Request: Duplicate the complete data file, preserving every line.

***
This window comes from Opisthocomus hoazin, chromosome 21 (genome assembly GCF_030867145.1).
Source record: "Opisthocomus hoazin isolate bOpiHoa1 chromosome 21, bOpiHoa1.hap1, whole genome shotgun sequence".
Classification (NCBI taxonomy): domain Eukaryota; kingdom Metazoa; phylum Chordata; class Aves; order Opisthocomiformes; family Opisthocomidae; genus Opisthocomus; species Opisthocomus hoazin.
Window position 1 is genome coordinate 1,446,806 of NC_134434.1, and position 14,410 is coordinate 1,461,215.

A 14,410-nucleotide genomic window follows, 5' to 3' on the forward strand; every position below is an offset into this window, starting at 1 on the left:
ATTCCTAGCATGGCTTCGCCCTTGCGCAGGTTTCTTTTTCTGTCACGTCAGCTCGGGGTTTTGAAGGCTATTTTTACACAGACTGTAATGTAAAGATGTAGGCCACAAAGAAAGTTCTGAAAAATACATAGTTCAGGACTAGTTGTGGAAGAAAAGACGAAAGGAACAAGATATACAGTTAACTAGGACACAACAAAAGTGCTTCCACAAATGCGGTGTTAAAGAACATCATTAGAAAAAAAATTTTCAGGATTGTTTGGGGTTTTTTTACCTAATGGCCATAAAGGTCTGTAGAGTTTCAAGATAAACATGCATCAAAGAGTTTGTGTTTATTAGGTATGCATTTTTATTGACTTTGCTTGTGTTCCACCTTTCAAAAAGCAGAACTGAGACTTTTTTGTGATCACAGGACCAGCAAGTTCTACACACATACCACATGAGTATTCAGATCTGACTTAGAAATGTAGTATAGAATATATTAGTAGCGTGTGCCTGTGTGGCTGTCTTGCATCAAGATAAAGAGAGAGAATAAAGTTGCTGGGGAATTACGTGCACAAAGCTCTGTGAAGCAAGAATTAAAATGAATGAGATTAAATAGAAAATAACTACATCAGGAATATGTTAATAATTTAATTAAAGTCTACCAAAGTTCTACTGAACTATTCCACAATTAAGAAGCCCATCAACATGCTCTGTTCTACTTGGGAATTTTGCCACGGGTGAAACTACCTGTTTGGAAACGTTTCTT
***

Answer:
This window comes from Opisthocomus hoazin, chromosome 21 (genome assembly GCF_030867145.1).
Source record: "Opisthocomus hoazin isolate bOpiHoa1 chromosome 21, bOpiHoa1.hap1, whole genome shotgun sequence".
Classification (NCBI taxonomy): domain Eukaryota; kingdom Metazoa; phylum Chordata; class Aves; order Opisthocomiformes; family Opisthocomidae; genus Opisthocomus; species Opisthocomus hoazin.
Window position 1 is genome coordinate 1,446,806 of NC_134434.1, and position 14,410 is coordinate 1,461,215.

A 14,410-nucleotide genomic window follows, 5' to 3' on the forward strand; every position below is an offset into this window, starting at 1 on the left:
ATTCCTAGCATGGCTTCGCCCTTGCGCAGGTTTCTTTTTCTGTCACGTCAGCTCGGGGTTTTGAAGGCTATTTTTACACAGACTGTAATGTAAAGATGTAGGCCACAAAGAAAGTTCTGAAAAATACATAGTTCAGGACTAGTTGTGGAAGAAAAGACGAAAGGAACAAGATATACAGTTAACTAGGACACAACAAAAGTGCTTCCACAAATGCGGTGTTAAAGAACATCATTAGAAAAAAAATTTTCAGGATTGTTTGGGGTTTTTTTACCTAATGGCCATAAAGGTCTGTAGAGTTTCAAGATAAACATGCATCAAAGAGTTTGTGTTTATTAGGTATGCATTTTTATTGACTTTGCTTGTGTTCCACCTTTCAAAAAGCAGAACTGAGACTTTTTTGTGATCACAGGACCAGCAAGTTCTACACACATACCACATGAGTATTCAGATCTGACTTAGAAATGTAGTATAGAATATATTAGTAGCGTGTGCCTGTGTGGCTGTCTTGCATCAAGATAAAGAGAGAGAATAAAGTTGCTGGGGAATTACGTGCACAAAGCTCTGTGAAGCAAGAATTAAAATGAATGAGATTAAATAGAAAATAACTACATCAGGAATATGTTAATAATTTAATTAAAGTCTACCAAAGTTCTACTGAACTATTCCACAATTAAGAAGCCCATCAACATGCTCTGTTCTACTTGGGAATTTTGCCACGGGTGAAACTACCTGTTTGGAAACGTTTCTT